Wash your face at the end of the day

I don’t know what it is, but if I’m feeling depressed I resent having to wash my face and brush my teeth at the end of the day. It’s an ongoing dialog to remember that I actually like those things. Oh, and I like face masks too. Put on a face mask and play video games. You’re worth doing little things for.

Keep eating 

This is a big stumbling block for me, and another mood bellwether. It’s also a very difficult principle to accept if you’re someone with a history of binging and/or purging. I now know that my mental health is far easier to manage if I keep my mood stable with regular eating.

So I recognize now that if I get home from work and I’m super hungry, it’s probably because I didn’t take the time to feed myself properly during the day. Maybe I skipped a meal, or maybe what I ate was way out of balance. Whatever it is, I have to remind myself to keep eating. (I have a meal plan for guidance my dietician helped me create, which I plan on sharing in another post sometime). If I restrict, I tend to come to the dinner table unprepared to eat mindfully. I eat too fast, or I’m too distracted to appreciate what I’m putting in my mouth, and it leaves me unsatisfied. That’s a memo to myself to make sure I go to work with the snacks and meals I need, and to actually eat them.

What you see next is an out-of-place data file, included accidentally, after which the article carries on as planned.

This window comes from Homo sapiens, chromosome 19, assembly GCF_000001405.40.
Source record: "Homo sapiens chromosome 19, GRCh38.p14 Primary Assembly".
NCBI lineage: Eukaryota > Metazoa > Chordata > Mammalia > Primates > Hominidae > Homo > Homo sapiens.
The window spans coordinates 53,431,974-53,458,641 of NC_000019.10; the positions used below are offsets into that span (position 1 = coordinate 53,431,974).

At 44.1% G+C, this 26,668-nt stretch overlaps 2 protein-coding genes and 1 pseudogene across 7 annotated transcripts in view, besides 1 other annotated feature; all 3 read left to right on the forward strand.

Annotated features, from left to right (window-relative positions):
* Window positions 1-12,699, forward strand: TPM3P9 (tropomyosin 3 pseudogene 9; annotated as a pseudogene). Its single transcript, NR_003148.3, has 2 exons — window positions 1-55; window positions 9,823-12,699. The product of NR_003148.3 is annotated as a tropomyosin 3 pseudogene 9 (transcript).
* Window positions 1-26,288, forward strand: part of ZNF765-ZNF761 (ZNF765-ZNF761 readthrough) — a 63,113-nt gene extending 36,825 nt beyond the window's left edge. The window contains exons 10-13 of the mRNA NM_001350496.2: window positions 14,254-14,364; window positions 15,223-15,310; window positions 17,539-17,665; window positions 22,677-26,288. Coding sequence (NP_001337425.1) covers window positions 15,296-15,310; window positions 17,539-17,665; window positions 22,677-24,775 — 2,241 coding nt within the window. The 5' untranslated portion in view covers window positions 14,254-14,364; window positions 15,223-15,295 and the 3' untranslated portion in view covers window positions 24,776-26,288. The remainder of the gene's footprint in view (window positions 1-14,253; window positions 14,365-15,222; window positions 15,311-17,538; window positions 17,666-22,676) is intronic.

Wash Your Hands (or, Try Something Different)

A pottery instructor once told me that, if you’re struggling with the clay and the wheel, you should stop and wash your hands. Literally nothing can save my bad pottery, but I hope he’d be satisfied with knowing I’ve adopted that lesson as a life strategy. If it isn’t working, walk away for a minute, then try something different. Come back to it with fresh eyes.

I love watching television while I dink around on my iPad or something. It sounds like I’m zoning out, I know, but I’ve found it’s a way I can coax myself into relaxing. I have something I’ve seen before on in the background and I play slots (no really, I love iPad slots. It costs zero dollars and has pretty graphics. Judge if you must). While I’m doing it, though, my brain wanders over things from the day or things I’d like to accomplish or places I’d like to go. It’s like when you’re in the shower and get great ideas, except lying on the couch.